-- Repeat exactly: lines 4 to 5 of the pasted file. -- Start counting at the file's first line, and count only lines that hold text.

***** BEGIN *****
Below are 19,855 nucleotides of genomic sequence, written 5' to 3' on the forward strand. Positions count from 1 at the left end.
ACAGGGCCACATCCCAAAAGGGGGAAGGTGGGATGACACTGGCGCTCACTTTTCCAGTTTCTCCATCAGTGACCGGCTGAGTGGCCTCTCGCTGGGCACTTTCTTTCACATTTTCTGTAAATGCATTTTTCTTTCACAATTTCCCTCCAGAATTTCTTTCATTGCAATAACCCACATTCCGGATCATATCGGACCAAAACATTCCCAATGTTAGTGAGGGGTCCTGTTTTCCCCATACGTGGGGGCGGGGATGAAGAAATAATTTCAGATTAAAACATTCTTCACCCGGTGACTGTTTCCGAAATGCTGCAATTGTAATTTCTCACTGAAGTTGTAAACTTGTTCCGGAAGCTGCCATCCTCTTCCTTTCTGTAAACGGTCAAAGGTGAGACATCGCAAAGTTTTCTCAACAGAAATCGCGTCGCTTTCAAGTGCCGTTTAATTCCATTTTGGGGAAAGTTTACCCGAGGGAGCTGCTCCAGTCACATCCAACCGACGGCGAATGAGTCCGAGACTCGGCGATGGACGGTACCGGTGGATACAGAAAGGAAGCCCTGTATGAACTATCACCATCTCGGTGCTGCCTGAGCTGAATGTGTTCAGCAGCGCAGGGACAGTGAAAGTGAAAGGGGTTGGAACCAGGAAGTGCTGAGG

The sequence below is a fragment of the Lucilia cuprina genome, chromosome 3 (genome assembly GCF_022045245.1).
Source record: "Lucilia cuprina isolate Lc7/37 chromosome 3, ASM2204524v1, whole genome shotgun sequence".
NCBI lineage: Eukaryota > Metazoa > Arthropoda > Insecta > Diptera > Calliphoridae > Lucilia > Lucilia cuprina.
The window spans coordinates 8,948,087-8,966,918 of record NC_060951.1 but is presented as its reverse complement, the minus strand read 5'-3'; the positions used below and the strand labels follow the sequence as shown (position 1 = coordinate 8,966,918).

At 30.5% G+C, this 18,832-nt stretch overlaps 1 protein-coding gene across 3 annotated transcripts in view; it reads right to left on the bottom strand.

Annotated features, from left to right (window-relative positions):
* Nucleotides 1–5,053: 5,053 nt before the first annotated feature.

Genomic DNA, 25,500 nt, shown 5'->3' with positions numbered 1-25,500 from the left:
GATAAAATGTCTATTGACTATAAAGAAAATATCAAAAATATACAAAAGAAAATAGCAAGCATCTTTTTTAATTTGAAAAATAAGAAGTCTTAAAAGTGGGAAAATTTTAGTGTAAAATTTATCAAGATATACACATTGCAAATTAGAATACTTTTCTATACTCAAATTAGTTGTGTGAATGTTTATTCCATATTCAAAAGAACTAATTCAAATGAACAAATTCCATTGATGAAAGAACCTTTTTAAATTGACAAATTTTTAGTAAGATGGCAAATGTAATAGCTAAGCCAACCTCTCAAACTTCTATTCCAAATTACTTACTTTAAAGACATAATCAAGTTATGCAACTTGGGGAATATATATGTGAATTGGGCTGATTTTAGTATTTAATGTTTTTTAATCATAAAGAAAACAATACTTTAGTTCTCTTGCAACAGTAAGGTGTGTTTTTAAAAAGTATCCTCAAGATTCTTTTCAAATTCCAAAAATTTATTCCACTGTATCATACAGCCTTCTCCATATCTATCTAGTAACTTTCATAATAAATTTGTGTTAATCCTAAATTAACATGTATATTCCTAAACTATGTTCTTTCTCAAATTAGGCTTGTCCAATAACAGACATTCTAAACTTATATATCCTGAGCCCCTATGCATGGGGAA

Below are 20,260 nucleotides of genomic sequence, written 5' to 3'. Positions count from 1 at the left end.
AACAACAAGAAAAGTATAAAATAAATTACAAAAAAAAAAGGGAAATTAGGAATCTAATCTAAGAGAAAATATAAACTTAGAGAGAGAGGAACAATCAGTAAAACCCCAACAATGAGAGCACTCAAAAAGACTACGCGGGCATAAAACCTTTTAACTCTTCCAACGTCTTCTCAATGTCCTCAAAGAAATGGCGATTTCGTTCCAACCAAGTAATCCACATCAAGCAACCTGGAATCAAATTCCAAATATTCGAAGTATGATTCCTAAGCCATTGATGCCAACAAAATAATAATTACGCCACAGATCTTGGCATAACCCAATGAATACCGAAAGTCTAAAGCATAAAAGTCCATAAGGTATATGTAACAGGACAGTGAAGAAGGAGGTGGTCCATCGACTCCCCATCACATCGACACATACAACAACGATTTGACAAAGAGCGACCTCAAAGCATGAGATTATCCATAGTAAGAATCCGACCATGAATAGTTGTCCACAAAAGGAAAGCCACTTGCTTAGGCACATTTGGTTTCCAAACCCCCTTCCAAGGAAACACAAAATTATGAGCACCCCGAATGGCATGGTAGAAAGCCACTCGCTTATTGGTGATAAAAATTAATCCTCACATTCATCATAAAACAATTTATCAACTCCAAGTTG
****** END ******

Source record: "Lucilia cuprina isolate Lc7/37 chromosome 3, ASM2204524v1, whole genome shotgun sequence".
NCBI lineage: Eukaryota > Metazoa > Arthropoda > Insecta > Diptera > Calliphoridae > Lucilia > Lucilia cuprina.